We reached our homes at 3am - 15 hours after we started our journey in Riga. Still pretty fast. I slept for another 15 hours after that. 
During these few days we've collected countless good memories, had many adventures, met awesome people (ESN Estonia!) and visited 4 countries! 
If Patryk wasn't in US right now, I would totally recommend him (again) as a perfect co-traveler!

Monday, 29 June 2015

Baltic trip [2]: Helsinki

After almost 11 months since our Baltic Trip, I finally found enough time to catch up on all the travels (I haven't noticed but I actually visited quite a lot of places this year), so I decided to share some photos from Moomins land. 

You can find first part of the Baltic Trip (Tartu, ESN Estonia National Platform, Tallin) HERE. Luckily we both have adventurers' souls, so it was clear for us, that if only had we a chance to visit another city, bah, another country, that none of us have never been to before, we should totally do that. We found prety cheap ferry from Tallin to Helsinki and we spent whole, super hot (yeah… Santa, reindeers, snow? Bullshit. I was literally melting!) day, wandering and sightseeing. 

We took a ferry very early in the morning and after a short nap we could have already admired the Finnish coast. We've met with Mikael from ESN Finalnd not much later, and we spent few next hours visiting the city and Suomenlinna island with this awesome, local guide :)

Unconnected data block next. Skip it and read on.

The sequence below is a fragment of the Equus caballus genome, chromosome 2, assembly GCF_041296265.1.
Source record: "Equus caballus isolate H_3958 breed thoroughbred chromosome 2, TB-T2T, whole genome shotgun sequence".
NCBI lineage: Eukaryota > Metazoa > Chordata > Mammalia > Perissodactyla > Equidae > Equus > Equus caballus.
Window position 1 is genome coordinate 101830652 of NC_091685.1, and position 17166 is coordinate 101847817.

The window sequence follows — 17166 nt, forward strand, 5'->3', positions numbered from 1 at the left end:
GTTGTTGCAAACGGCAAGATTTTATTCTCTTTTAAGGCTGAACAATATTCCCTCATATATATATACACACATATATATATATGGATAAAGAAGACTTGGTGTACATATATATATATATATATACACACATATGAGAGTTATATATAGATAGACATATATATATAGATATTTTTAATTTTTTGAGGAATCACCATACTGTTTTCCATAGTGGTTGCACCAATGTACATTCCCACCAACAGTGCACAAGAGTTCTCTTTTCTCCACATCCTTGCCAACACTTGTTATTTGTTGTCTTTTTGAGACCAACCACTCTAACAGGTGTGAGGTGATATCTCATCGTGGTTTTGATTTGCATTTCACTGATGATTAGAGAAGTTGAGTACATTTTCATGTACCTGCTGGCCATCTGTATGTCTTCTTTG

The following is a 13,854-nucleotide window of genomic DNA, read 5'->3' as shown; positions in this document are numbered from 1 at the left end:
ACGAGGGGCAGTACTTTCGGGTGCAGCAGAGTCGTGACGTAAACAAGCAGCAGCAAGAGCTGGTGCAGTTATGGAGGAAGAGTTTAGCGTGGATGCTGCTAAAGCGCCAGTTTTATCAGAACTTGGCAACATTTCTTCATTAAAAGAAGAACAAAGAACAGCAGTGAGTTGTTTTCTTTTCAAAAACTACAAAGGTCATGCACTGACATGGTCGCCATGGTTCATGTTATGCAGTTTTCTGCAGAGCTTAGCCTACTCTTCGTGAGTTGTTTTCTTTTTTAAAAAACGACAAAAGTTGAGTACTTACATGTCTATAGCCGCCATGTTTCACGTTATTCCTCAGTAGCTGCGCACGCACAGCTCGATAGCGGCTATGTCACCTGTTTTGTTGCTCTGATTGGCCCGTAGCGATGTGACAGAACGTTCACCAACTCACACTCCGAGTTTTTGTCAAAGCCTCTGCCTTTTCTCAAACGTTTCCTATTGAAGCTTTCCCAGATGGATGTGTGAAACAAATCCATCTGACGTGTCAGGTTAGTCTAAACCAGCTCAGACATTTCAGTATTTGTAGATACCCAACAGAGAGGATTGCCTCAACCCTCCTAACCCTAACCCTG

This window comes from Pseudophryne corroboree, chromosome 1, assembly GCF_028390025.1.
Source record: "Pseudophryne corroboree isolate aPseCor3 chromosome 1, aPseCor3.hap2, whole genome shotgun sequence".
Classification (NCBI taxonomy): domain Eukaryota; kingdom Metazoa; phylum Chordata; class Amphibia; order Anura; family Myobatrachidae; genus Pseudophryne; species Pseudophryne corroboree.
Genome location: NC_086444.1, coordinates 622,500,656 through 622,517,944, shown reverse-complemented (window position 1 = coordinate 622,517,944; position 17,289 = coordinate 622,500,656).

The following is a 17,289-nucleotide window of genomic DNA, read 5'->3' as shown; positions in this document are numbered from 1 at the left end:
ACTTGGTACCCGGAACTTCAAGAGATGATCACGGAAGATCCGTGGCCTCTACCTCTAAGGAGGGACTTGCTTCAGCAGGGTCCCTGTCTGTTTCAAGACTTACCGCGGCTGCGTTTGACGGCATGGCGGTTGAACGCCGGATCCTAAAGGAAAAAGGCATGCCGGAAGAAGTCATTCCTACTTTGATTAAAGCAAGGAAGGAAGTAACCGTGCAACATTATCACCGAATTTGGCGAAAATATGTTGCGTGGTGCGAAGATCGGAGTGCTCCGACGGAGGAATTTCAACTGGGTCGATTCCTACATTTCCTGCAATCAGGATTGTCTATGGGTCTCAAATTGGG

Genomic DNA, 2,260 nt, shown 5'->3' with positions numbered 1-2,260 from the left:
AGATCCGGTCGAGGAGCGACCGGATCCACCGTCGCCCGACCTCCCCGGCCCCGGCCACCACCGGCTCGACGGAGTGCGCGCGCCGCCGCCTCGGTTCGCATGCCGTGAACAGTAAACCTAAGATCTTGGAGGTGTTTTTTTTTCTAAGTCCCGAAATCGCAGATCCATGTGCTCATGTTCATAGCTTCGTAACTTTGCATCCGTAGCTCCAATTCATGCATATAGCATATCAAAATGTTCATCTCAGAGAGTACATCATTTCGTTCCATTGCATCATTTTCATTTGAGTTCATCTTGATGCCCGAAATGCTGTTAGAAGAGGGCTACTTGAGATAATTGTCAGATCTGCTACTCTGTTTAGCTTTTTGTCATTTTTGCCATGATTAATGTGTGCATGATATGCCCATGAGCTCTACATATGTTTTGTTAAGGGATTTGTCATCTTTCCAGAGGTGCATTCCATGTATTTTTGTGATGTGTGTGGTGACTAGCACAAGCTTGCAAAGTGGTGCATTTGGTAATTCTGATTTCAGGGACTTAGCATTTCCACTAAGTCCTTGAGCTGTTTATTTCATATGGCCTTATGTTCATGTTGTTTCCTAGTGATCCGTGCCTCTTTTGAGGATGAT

Helsinki, Moomins

Helsinki, one day in Helsinki


We have spent the second half of our day in Helsinki with Totti - my erasmus friend from back when I was young and stupid (2012 :P). It was absolutely awesome to meet him after two years! We were chilling at his balcony and walking barefoot (cause why not?) before we took a ferry back to Tallin.

Wednesday, 24 June 2015

7 reasons why joning ESN is the worst thing you can do

You don't have free time anymore.
Cause if you do, there is always a new event to plan, new ideas to share, new people to meet or… new emails to read. And if you manage to do some amazing time management and you get more time for yourself… well… ESN will take it all anyway. And the worst part - you will still be super excited about it.

You forgot the perks of all inclusive holidays.
You got so used to traveling like a local, having pocket money only, that you don't understand why do  you have to pay pay a looot for visiting a city, when you could simply get there by cheap flight/ hitchhiking/ bla bla car and crush on former erasmus or local ESNer couch. And have a beer where locals do! "Anyone from…?".